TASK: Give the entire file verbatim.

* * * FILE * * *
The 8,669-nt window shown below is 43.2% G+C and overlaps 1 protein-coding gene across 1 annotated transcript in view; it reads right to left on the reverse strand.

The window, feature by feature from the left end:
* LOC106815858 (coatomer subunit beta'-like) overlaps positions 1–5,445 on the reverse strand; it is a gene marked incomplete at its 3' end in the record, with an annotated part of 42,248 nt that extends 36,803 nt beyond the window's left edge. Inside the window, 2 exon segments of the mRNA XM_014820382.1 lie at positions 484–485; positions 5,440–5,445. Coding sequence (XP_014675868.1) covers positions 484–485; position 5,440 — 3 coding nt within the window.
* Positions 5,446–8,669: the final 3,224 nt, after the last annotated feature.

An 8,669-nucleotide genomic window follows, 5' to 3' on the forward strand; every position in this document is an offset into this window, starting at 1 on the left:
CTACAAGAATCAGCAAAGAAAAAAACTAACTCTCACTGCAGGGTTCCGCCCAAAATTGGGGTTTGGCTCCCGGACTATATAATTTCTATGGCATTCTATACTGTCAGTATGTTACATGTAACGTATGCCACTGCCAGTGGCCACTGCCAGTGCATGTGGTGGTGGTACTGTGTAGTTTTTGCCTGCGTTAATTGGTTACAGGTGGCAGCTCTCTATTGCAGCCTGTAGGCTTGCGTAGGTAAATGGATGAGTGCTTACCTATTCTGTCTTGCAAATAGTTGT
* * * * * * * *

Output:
The 8,669-nt window shown below is 43.2% G+C and overlaps 1 protein-coding gene across 1 annotated transcript in view; it reads right to left on the reverse strand.

The window, feature by feature from the left end:
* LOC106815858 (coatomer subunit beta'-like) overlaps positions 1–5,445 on the reverse strand; it is a gene marked incomplete at its 3' end in the record, with an annotated part of 42,248 nt that extends 36,803 nt beyond the window's left edge. Inside the window, 2 exon segments of the mRNA XM_014820382.1 lie at positions 484–485; positions 5,440–5,445. Coding sequence (XP_014675868.1) covers positions 484–485; position 5,440 — 3 coding nt within the window.
* Positions 5,446–8,669: the final 3,224 nt, after the last annotated feature.

An 8,669-nucleotide genomic window follows, 5' to 3' on the forward strand; every position in this document is an offset into this window, starting at 1 on the left:
CTACAAGAATCAGCAAAGAAAAAAACTAACTCTCACTGCAGGGTTCCGCCCAAAATTGGGGTTTGGCTCCCGGACTATATAATTTCTATGGCATTCTATACTGTCAGTATGTTACATGTAACGTATGCCACTGCCAGTGGCCACTGCCAGTGCATGTGGTGGTGGTACTGTGTAGTTTTTGCCTGCGTTAATTGGTTACAGGTGGCAGCTCTCTATTGCAGCCTGTAGGCTTGCGTAGGTAAATGGATGAGTGCTTACCTATTCTGTCTTGCAAATAGTTGT